Inspired by purpose: Civilian and military communities unite to serve during the pandemic
Hey, they lift those coffee cups like a bunch of total bosses.

7. Hey, if I talk to them for an hour about wasting time, they won’t use all those minutes checking Facebook later (via Air Force Nation).

Inspired by purpose: Civilian and military communities unite to serve during the pandemic
Side note: Don’t use this meme as evidence that your command is wasting time. Proving that you’re reading memes lists during duty hours will not go well.

8. Hands in pockets is wrong for patrols, parades, and formations (via Air Force Nation).

Inspired by purpose: Civilian and military communities unite to serve during the pandemic
Shouldn’t really matter the rest of the time.

9. When the worn out Cost Guard cutters have to rescue your brand new warship:

(via Military World)

Inspired by purpose: Civilian and military communities unite to serve during the pandemic
Coast Guard is always ready to tow your ships.

10. We always get the exact same results from each Sergeant Major Day:

(via CONUS Battle Drills)

Inspired by purpose: Civilian and military communities unite to serve during the pandemic
Really not sure why we keep having it.

11. This may be a bad idea for city planners, but it’s a great one for movie producers (via The Geek Strikes Back).

Inspired by purpose: Civilian and military communities unite to serve during the pandemic

12. Someone’s NCO, battle buddies, and common sense failed them (via The Salty Soldier).

Inspired by purpose: Civilian and military communities unite to serve during the pandemic
Maybe a quick Google search would help you out.

13. “Military grade” doesn’t sound so great after you’ve joined the military (via U.S Army W.T.F! moments).

Inspired by purpose: Civilian and military communities unite to serve during the pandemic
But hey, it sounds cool on Facebook.

MIGHTY TRENDING

A bomb just exploded near the US embassy in Beijing

Local authorities in Beijing are responding to an explosion after one person detonated the device near the US Embassy in Beijing at around 1 p.m. local time on July 26, 2018, an embassy spokesperson said to China’s state-run newspaper Global Times .

The individual, identified as a 26-year-old man from the inner Mongolia region, was the only one injured in the incident and his condition was not immediately known .


One witness said she heard the explosion and saw a cloud of smoke near where visa applicants stand in line outside the US Embassy, according toThe Financial Times . The witness also reportedly said the area was under lockdown.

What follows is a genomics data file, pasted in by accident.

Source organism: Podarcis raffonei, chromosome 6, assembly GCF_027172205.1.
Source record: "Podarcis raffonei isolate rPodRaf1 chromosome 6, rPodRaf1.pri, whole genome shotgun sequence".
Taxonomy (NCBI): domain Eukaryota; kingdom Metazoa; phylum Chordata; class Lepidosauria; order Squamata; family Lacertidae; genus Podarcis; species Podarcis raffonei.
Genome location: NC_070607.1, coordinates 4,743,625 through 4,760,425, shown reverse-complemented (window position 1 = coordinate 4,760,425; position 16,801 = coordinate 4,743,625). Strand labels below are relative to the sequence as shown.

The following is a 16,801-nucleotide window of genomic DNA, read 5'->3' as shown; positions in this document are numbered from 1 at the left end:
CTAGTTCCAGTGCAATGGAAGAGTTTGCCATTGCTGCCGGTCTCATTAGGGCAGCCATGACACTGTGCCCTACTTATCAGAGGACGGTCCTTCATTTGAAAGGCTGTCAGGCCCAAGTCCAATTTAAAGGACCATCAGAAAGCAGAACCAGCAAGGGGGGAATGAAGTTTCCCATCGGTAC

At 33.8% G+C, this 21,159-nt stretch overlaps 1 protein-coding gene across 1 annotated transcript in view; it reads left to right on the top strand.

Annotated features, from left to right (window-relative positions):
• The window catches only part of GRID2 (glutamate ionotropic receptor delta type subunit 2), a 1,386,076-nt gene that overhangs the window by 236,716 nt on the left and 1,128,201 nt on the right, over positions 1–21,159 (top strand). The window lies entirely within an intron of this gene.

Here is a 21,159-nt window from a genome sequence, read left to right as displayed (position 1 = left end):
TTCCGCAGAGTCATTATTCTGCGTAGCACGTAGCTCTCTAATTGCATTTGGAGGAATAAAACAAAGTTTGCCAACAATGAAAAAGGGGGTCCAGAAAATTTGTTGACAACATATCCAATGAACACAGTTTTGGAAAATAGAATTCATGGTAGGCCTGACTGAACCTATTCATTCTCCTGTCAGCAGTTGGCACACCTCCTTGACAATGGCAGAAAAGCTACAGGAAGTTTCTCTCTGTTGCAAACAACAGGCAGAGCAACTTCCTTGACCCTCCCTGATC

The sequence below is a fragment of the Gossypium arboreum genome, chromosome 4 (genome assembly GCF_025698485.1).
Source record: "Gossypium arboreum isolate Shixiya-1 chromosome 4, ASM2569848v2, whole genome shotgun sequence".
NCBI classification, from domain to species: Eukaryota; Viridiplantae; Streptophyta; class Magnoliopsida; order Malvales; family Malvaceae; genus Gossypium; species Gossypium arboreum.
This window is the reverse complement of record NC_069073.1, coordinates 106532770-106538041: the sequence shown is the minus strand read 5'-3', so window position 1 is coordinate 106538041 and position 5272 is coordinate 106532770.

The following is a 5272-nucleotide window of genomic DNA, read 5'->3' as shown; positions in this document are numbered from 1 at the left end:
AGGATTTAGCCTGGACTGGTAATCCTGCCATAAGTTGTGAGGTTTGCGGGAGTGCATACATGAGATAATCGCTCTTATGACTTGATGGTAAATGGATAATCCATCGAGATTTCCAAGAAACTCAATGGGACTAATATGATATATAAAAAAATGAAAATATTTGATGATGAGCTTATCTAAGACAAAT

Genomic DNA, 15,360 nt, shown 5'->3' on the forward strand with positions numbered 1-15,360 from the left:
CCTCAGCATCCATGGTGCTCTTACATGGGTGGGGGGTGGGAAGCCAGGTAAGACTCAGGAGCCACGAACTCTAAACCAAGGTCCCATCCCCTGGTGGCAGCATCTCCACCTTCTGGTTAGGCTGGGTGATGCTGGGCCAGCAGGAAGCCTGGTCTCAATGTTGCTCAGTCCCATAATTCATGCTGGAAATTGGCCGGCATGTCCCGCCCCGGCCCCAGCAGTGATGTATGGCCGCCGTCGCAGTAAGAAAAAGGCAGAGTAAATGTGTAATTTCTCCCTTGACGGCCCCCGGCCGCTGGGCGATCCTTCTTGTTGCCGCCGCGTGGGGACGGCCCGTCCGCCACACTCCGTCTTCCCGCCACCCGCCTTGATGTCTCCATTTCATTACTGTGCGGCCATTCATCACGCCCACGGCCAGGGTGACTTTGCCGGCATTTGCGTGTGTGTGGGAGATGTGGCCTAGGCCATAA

Another person said a woman was taken away by police after spraying gasoline on herself outside the US Embassy at around 11 a.m., according to The Global Times . It was unclear if the incident was related to the explosion.

India’s ambassador to China, Gautam Bambawle, who was reportedly at the nearby Indian Embassy, said he heard the explosion and described it as a low-intensity blast, according to Republic TV anchor Aditya Raj Kaul .

Unverified videos that appear to have been captured from the scene show smoke and law-enforcement officials responding to an incident:

This article originally appeared on Business Insider. Follow @BusinessInsider on Twitter.

MIGHTY TRENDING

This is what would happen if North Korea popped off an H-bomb in the Pacific

North Korea may be planning one of the most powerful nuclear explosions in history, if the nation’s foreign minister is to be believed.


Ri Yong Ho, the foreign minister of the isolated nation, reportedly told journalists that North Korean leader Kim Jong Un is considering such a test blast.

“It could be the most powerful detonation of an H-bomb in the Pacific,” Yong Ho told reporters at the United Nations in New York on Thursday, according to a story by South Korea’s Yonhap News Agency. “We have no idea about what actions could be taken as it will be ordered by leader Kim Jong Un.”

The suggestion came in response to bellicose rhetoric exchanged between US President Donald Trump and Jong Un.